Enyo Law founders to step down next year as new leadership team announced
Founders Simon Twigden and Pietro Marino will remain as consultants at the disputes specialist
International disputes specialist Enyo Law has set out plans to install a new leadership team when founding partners Simon Twigden and Pietro Marino retire from day-to-day practice next spring.
The London-based firm will see George Maling elevated to senior partner and Edward Allen appointed managing partner, effective from the start of May next year. Twigden and Marino, who set up Enyo in 2010, will remain as consultants.
In a joint statement, Maling and Allen said: “Eleven years ago Simon and Pietro had the vision and courage to establish a conflict-free law firm dedicated solely to complex, high-value disputes. Since then, Enyo has become one of the largest and most respected disputes-only practices in London.”
They added: “We are incredibly grateful to Simon and Pietro for making Enyo the firm it is today and look forward to steering Enyo into the future with the same business model, high-performance culture and integrity as created by them.”
Enyo’s 17 partners and almost 40 other fee earners advise clients including multinational corporations, governments and high-net-worth individuals. The firm’s litigation team focuses on complex financial transactions, fraud, competition and energy, while its international arbitration lawyers represent clients under the rules of all the major arbitration institutions as well as ad hoc cases and those brought under UNCITRAL rules.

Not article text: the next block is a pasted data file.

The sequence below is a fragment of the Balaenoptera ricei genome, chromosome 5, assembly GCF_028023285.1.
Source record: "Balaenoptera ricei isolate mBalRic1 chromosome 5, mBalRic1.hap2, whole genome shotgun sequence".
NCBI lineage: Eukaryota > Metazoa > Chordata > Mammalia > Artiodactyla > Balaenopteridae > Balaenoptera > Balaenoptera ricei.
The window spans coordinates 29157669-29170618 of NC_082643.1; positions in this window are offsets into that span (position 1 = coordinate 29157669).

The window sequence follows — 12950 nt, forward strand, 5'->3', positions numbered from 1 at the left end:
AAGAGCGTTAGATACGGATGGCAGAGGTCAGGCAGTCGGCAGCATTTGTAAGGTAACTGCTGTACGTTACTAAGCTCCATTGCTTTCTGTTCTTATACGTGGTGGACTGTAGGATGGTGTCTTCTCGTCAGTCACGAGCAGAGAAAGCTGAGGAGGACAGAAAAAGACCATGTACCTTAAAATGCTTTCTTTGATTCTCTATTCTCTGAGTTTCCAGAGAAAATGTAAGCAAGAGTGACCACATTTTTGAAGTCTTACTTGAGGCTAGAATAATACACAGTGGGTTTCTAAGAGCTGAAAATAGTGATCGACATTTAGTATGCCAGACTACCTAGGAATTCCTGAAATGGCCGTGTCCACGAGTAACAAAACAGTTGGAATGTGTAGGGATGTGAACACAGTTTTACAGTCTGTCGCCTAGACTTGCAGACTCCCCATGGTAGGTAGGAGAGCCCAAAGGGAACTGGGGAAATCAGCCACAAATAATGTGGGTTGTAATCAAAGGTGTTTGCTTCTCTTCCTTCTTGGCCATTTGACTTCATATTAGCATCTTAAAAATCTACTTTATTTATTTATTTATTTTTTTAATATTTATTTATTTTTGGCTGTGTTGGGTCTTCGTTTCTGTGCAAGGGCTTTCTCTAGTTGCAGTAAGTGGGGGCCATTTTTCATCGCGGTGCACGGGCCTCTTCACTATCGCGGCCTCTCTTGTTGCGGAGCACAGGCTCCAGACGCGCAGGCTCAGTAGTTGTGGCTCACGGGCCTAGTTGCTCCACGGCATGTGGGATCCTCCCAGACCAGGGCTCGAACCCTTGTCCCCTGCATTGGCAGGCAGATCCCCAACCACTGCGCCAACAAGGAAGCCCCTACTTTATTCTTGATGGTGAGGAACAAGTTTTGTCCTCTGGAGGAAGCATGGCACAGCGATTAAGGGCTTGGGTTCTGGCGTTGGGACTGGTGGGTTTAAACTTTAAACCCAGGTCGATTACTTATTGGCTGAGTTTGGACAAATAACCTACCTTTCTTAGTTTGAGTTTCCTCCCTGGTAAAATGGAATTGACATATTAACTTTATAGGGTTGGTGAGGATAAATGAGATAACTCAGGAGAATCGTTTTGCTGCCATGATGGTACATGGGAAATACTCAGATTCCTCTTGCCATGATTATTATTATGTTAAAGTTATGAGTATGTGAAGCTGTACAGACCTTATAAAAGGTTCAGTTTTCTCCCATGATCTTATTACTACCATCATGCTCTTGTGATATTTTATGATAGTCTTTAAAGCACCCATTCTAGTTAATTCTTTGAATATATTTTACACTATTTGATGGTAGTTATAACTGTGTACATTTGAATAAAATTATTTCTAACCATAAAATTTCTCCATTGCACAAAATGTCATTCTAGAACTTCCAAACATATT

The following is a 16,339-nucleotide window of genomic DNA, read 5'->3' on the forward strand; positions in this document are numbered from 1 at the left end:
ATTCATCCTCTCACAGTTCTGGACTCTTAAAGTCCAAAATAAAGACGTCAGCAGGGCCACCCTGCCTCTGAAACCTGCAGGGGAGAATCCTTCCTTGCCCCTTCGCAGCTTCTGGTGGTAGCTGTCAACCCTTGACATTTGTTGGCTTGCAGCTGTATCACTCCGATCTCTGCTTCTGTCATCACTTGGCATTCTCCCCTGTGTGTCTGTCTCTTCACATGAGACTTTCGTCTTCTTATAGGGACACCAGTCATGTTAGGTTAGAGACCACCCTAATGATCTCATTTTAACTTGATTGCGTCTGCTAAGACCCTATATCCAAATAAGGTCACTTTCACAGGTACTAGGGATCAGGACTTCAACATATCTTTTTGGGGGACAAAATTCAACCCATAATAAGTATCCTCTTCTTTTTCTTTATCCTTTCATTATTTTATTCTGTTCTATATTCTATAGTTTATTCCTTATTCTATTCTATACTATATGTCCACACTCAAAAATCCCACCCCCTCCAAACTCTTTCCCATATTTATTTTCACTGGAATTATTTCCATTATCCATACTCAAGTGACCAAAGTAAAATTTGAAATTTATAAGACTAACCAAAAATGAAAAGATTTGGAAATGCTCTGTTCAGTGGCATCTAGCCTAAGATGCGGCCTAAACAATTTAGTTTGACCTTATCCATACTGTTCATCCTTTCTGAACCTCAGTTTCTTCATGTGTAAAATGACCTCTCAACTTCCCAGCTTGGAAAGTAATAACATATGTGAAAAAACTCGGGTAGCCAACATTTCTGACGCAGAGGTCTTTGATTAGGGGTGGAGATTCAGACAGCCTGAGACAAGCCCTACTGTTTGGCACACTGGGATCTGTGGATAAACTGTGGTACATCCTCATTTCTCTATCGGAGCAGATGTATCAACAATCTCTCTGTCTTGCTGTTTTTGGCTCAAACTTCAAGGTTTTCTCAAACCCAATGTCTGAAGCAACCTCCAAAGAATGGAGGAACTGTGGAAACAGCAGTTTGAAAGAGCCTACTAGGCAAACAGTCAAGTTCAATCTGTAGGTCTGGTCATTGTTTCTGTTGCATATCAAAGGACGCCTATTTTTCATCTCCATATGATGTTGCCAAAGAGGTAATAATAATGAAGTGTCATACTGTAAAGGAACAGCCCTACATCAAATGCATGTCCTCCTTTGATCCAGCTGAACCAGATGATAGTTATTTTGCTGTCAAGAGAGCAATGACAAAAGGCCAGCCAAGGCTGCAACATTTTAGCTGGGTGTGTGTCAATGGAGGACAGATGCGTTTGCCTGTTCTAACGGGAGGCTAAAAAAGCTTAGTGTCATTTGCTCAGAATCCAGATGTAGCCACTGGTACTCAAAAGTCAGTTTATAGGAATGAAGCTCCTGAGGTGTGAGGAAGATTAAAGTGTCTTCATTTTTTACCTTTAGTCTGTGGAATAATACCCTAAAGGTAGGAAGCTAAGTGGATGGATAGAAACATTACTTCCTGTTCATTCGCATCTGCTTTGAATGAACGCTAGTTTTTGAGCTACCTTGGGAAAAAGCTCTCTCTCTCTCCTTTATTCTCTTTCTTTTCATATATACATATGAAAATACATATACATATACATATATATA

Maling joined Enyo in 2012 from Nabarro, where he was a partner in its dispute resolution group for just shy of five years. Before that, he was a partner at now-defunct US firm Howrey for five years, having joined from Theodore Goddard prior to its merger with Addleshaw Booth & Co. Allen, meantime, has been at Enyo since the firm was launched in 2010 and became a partner two years later. Prior to that, he spent eight months at Addleshaw and more than six years as an associate at Dechert.
Both Marino and Twigden are Addleshaw alumni. Marino joined legacy firm Theodore Goddard as a trainee solicitor back in 1990, while Twigden joined in 1999 from Freshfields Bruckhaus Deringer, where he was a senior associate. Twigden later became head of Addleshaw’s litigation practice.
In a joint statement, Marino and Twigden said: “In 2010 we took a leap of faith in establishing Enyo. We saw the space in a congested London legal market for a bespoke disputes practice that could take on the quality work that so many firms had to decline for conflict reasons.”
They added: “Having taken the firm through its start-up and growth phase, and then seeing it truly established as a key player in the disputes market, now is the right time for us to move on.”
The firm has been growing steadily since it was created and in the past year has brought in partners Boris Telyatnikov from Taylor Wessing and international arbitration specialist Evgeniya Rubinina from Freshfields Bruckhaus Deringer, both native Russian speakers with a mandate to expand the firm’s Former Soviet Union practice.
Enyo also has an in-house business intelligence team that identifies assets against which an award or judgment can be enforced, which it says is unique for a London law firm and allows it to avoid hiring costly external investigation firms, as well as provide clients with a better service from commencement to enforcement.
In other litigation news, City disputes firm Mishcon de Reya announced last month that it was set to go public in a move that could make it the most valuable London-listed law firm at around £750m. In the same week, the firm announced it had partnered with Harbour Litigation Funding to launch MDR Solutions I, a litigation fund that will see the parties allocate £150m to finance potential claims.